Two to 21 days. If a person is exposed to the Ebola virus, that’s the timeframe in which the symptoms of the disease can manifest. The disease kills about half of those it infects.
That’s the reality for the friends of Thomas Eric Duncan, the first victim of Ebola to die in the United States, who made contact with him before his hospital admission. According to NPR, the family that made contact with Duncan “has been ordered not to leave their home and is banned from hosting any visitors until the 21-day incubation period for Ebola has passed.” So does that mean that on the 22nd day, they are in the clear, completely safe from contracting Ebola?
No. Sadly, it’s isn’t so simple.
“There is no quarantine time that will provide absolute assurance of no residual risk from contagion,” Charles N. Haas, a microbiology threat researcher at Drexel University, writes in a recently published paper in the Journal PLOS Current Outbreaks.
Symptoms typically begin to appear after nine days, but the World Health Organization has even recorded instances of a person contracting the disease after 30 days.
A few weeks ago, when Ebola was starting to permeate the news, Haas began to wonder how WHO came to its 21-day quarantine recommendation for Ebola. Haas then compiled all the available data on previous outbreaks. What he found was that, thankfully, there aren’t many data on past outbreaks. In the past, Ebola has affected a few hundred people at a time; not the thousands who have been blighted in the current crisis. The small number of data points means that while health authorities may have a good idea of how long Ebola can remain dormant in the body, they do not know the upper limits of what is possible.
“If I pulled 12 people at random off the street and measured their height,” Haas explained, “and then used the greatest high of those 12 as an index to what the maximum height would be for the human population, I would be incredibly wrong.”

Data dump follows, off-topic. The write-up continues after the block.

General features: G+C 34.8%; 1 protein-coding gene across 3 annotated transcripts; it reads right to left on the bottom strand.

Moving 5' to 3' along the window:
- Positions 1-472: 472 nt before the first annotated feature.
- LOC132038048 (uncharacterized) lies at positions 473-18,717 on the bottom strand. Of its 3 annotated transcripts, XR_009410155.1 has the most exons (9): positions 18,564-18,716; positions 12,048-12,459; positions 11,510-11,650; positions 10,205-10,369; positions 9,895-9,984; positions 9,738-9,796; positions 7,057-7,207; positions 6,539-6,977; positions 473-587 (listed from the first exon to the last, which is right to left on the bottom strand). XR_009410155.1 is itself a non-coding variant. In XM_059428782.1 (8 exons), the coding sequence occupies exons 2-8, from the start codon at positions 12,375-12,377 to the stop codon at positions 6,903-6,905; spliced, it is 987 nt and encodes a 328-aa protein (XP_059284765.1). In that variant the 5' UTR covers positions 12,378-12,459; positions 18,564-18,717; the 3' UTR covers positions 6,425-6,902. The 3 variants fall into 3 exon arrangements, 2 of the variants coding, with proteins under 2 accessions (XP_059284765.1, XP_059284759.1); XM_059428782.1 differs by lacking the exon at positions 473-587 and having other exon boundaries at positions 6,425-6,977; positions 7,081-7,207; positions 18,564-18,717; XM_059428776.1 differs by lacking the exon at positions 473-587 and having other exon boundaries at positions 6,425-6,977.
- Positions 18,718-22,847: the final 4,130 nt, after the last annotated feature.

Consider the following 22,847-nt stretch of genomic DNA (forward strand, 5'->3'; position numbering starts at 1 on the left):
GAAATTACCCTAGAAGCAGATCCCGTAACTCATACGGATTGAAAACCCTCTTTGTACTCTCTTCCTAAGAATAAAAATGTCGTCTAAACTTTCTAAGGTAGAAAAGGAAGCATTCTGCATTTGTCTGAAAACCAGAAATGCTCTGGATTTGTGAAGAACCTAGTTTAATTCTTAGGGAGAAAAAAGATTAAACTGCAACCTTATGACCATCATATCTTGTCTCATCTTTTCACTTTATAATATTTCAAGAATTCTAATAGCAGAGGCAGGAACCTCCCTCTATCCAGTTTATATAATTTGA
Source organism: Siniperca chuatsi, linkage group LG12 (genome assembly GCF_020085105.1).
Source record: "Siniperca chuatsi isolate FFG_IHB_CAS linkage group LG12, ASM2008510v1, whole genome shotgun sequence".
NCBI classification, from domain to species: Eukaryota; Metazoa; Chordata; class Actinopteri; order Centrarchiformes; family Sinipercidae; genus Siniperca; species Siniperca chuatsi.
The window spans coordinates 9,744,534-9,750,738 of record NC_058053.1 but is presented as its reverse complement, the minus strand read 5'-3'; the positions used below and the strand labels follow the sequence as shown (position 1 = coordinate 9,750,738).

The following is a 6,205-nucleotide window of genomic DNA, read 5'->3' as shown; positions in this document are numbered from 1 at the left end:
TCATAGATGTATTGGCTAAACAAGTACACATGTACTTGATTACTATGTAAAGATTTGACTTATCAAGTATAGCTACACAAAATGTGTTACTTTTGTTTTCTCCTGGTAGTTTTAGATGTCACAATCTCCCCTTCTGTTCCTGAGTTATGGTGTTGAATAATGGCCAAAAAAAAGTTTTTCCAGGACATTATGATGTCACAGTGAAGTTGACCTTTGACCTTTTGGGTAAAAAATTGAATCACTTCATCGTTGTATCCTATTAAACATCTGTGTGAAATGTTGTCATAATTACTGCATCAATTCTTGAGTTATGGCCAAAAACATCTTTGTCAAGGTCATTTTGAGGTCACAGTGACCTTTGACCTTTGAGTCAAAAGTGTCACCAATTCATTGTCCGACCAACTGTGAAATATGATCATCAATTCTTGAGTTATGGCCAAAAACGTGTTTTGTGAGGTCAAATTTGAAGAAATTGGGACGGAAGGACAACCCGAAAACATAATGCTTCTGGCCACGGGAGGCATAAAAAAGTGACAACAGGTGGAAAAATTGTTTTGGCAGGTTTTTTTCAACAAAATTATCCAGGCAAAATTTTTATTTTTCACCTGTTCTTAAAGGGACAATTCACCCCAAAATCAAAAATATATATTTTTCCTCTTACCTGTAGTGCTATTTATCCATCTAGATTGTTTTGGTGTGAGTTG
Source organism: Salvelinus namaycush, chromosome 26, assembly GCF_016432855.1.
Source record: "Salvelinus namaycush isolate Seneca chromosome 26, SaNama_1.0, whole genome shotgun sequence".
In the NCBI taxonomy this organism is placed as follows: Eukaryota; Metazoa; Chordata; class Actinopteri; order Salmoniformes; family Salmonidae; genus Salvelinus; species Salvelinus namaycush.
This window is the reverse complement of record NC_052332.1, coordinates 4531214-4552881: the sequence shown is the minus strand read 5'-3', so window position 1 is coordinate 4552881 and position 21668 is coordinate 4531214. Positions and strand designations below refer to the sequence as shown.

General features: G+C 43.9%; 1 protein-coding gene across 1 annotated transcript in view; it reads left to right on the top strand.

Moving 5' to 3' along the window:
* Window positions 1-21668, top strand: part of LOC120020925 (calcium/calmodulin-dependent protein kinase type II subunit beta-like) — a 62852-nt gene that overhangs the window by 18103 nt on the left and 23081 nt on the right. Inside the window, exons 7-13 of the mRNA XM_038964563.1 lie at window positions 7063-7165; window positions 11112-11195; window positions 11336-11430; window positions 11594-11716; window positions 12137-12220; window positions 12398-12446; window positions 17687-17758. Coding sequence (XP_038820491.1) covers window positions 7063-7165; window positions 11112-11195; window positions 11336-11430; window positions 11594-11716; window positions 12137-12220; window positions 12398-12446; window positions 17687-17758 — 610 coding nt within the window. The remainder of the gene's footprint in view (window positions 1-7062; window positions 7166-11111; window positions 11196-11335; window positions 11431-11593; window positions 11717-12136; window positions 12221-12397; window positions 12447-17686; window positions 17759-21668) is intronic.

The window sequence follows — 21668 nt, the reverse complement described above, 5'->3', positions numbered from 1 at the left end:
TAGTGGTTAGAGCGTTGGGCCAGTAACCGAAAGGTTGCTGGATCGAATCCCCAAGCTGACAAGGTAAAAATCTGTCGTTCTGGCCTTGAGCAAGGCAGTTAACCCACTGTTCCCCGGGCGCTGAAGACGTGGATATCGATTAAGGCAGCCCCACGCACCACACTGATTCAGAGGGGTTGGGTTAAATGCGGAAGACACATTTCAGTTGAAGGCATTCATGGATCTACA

In his analysis, Haas found that 21 days of quarantine “does not absolutely reduce the risk to zero of somebody subsequently becoming symptomatic,” he said. Depending on the data set, he said, there could be as high as a 12 percent risk that a person will develop symptoms beyond 21 days.
“While the 21 day quarantine value currently used may have arose from reasonable interpretation of early outbreak data, this work suggests a reconsideration is in order and that 21 days may not be sufficiently protective to public health,” his paper concludes.
On Oct. 16, WHO published its preliminary data of the first nine months of the Ebola outbreak in the New England Journal of Medicine. Drawing from the more than 4,000 cases documented during that period, WHO found “approximately 95 percent of the case patients had symptom onset within 21 days after exposure.” That also means that 5 percent of cases manifested after 21 days.
The following chart plots the number of cases recorded at each day after Ebola exposure. There are a handful reported after the 21-day mark.
“Even if you go out to a 30-day time, it only gives you a risk of about eight in 1,000 that someone would still progress to symptoms after that period,” Haas said. “I wouldn’t want to characterize that as low or high because that is really a policy decision.” At some point, the cost to monitor or quarantine a possible Ebola contamination outweighs the risks of infection. In a small outbreak, an eight-in-1,000 chance may not mean much. But in the worst case scenarios, where infections could reach 10,000 a week in December, those eight in every thousand begin to add up.
“The bulk of people are developing symptoms by 15 days,” Margaret Ann Harris, a spokeswoman for WHO, told National Journal. “However, we do not declare a country free of Ebola until 42 days have passed with no new cases.”
The lesson here isn’t about increased panic, or that Ebola will strike the nurses or friends who treated Duncan without warning a month or more from now. It is a lesson on how we should think about and communicate about viral outbreaks. Science works on confidence intervals, distributions, and probabilities, which makes it tough to give an exact quarantine period after which a person is safe from contracting Ebola. Science is not about absolutes.
Health authorities are getting a handle on this disease, but it’s a tricky line assuring the public to be confident that the outbreak won’t reach apocalyptic levels, while being realistic that Ebola may still hold some surprises. “I think a bit of frank sharing of the lack of knowledge would actually be helpful in having the public understand, Haas says.